The Great American Hoopty
I’ve heard of some people out there who’ve gone out to the dealership, signed a paper and came home happy with their brand new car. Lucky bastards! The only time I’ve been on one of those lots has been on one of my Nike-Express trips down Broad Street. No, I’ve never fulfilled the car part of the great American dream…
See, I’ve got all the wrong mentalities to get a nice car, not to mention all the wrong debts, jobs and bank accounts. I hate spending a lot of money on something that isn’t a tool for artistic expression or sports. And before you spit it out, burn marks on roads are not art, and getting to the next red light before the guy in the next lane also is not a sport.
So I’ve taken the cheapskate road to dealing with cars. And there are several pieces of advice I can give you that relate directly to my own experiences with cars. Take my advice if you want a nice car… follow in my footsteps if you want the Great American Hoopty.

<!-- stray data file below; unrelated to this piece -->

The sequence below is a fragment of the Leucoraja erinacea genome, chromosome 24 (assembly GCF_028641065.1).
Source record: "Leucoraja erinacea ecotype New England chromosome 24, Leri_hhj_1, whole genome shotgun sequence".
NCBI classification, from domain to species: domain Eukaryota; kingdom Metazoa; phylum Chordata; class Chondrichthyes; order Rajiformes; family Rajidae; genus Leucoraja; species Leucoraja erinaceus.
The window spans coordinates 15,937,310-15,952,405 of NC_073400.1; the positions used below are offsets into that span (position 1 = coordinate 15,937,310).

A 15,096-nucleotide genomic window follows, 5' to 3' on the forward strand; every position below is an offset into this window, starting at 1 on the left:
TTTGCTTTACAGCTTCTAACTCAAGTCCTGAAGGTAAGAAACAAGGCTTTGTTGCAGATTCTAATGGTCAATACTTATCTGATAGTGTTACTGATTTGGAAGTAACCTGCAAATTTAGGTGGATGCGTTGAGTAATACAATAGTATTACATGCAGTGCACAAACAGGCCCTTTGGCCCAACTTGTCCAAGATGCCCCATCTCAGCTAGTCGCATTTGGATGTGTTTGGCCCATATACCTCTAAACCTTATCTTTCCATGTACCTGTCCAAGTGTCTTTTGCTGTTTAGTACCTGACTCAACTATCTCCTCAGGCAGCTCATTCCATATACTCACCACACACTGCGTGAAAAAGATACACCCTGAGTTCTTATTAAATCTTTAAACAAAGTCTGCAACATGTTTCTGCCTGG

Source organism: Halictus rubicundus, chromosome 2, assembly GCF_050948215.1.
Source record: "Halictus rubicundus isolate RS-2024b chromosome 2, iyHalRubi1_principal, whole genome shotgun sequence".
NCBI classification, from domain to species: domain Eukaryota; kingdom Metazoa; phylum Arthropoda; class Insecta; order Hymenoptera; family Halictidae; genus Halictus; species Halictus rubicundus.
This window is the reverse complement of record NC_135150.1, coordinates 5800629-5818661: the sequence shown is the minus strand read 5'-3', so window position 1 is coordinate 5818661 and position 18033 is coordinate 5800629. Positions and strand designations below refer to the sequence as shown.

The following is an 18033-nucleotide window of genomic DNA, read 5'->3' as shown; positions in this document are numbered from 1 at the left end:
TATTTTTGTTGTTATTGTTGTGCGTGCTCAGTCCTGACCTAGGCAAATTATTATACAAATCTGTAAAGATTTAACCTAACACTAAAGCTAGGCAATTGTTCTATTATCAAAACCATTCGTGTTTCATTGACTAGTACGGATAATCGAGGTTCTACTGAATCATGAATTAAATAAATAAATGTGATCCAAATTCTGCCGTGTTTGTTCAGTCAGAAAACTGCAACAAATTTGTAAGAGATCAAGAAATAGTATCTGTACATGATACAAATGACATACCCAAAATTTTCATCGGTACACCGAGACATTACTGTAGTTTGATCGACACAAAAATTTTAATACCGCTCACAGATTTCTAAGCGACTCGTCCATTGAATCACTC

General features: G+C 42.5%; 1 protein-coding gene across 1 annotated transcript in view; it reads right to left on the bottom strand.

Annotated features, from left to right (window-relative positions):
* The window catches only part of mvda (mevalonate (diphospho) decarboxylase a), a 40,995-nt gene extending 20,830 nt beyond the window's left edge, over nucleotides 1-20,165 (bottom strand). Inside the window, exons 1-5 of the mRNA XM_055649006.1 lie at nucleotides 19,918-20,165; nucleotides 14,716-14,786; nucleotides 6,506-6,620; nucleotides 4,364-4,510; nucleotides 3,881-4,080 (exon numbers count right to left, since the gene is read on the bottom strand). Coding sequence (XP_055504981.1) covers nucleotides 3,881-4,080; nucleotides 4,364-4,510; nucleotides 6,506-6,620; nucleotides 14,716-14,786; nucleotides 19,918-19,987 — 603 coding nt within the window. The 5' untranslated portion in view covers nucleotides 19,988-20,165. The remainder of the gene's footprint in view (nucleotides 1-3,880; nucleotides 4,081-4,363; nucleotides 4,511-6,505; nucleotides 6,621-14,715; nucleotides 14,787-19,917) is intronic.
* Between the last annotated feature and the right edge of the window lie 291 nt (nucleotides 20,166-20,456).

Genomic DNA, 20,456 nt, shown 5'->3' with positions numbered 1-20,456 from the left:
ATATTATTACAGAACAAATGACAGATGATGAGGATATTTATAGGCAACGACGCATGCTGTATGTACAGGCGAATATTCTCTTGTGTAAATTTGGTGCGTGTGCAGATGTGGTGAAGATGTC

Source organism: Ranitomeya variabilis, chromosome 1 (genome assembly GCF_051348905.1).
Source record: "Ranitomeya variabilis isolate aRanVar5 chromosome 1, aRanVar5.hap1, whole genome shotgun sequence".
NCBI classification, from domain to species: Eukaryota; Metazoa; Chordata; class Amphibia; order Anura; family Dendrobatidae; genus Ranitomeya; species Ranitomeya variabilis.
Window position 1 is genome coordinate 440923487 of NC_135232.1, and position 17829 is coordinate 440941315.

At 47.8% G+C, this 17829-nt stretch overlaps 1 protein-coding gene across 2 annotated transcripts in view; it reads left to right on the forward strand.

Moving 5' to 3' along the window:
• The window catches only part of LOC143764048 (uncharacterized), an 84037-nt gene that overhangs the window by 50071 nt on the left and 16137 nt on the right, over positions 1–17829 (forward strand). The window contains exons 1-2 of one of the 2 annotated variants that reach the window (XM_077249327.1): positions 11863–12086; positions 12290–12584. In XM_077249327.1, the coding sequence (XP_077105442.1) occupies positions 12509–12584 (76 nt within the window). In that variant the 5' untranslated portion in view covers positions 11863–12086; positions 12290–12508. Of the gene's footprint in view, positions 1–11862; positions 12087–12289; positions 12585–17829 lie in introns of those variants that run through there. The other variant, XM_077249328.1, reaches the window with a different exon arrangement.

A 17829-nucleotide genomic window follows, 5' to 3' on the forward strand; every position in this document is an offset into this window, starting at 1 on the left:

Lesson 1: Car Dealerships
Everything you’ve heard about used car dealers is true. Every last word. There is one truth of selling used cars, and that is if you are a poor liar or cannot ignore your conscience, you cannot be a good used car dealer. You've got to lie to sell used cars. If you don’t, you'll be out on the street in no time.
It took me a while to learn this one. I picked up this little white car that was good on gas from a little used car lot on the Westside a few years ago.
I asked the dealer, "Is it a good car?”
"Oh yeah,” he retorted in that wise, fatherly undertone.
The thing was only $600. I never expected luxury… and I was actually happy with the thing. That is, until the ball joints went out and the radiator went bad and the air-conditioner stopped just a few weeks after I bought it.
Luckily some guy got too busy changing channels one day and rear-ended me, smashing that little white car to pieces. So I didn’t have to worry about all its problems for too long.
But the slow learner that I am went back to the same dealership. This time I was up for an upgrade, and this time it was a red car with only seven years behind its wheels. Not wanting to get taken, I was a little more determined to make sure the car was usable.
I said, "I want to know if there is anything wrong with this car before I buy it.”